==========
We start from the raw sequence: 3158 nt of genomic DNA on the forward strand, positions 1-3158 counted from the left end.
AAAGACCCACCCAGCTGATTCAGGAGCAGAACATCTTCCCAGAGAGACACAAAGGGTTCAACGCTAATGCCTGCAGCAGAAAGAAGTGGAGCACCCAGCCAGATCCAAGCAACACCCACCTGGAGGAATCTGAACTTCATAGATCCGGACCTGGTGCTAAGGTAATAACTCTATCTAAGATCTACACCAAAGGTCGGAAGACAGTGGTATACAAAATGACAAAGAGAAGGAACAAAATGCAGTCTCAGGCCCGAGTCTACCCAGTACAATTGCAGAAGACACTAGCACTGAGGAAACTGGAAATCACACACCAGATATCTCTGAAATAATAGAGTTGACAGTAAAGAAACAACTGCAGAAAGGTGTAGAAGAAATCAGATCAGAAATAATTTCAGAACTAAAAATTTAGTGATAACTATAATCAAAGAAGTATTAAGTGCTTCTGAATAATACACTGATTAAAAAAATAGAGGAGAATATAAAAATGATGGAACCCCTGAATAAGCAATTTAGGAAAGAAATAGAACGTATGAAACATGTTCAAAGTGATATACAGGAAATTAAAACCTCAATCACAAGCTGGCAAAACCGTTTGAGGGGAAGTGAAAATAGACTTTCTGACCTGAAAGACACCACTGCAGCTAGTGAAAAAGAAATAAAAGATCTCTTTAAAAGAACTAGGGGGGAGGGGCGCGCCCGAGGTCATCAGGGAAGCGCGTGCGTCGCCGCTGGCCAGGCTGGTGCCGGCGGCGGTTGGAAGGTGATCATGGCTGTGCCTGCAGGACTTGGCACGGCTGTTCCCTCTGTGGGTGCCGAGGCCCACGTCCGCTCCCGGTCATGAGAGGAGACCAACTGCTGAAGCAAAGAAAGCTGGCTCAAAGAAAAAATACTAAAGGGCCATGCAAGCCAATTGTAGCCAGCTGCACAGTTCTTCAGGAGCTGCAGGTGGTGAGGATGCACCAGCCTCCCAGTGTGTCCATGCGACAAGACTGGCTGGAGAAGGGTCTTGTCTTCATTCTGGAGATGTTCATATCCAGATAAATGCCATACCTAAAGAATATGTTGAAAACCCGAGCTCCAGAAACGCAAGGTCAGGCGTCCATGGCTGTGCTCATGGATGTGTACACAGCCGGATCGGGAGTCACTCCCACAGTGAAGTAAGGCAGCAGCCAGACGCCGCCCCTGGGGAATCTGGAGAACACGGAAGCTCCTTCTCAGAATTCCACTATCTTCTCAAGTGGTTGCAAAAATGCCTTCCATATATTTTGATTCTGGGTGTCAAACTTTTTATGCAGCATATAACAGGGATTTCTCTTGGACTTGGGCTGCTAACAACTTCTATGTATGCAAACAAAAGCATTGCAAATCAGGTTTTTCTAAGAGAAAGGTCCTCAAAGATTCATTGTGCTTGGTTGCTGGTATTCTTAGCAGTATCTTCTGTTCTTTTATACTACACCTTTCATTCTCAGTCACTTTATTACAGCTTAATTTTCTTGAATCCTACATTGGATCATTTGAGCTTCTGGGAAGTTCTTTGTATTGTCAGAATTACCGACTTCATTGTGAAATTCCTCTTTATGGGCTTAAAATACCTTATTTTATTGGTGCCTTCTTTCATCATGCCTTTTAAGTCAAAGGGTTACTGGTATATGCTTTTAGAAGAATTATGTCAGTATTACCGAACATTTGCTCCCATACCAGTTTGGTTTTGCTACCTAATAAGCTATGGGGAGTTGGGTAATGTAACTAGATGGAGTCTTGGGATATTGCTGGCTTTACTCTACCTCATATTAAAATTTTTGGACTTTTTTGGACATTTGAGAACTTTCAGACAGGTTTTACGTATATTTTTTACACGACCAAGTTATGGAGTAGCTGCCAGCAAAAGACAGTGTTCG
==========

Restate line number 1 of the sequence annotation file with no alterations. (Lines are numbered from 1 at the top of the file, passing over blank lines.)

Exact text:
We start from the raw sequence: 3158 nt of genomic DNA on the forward strand, positions 1-3158 counted from the left end.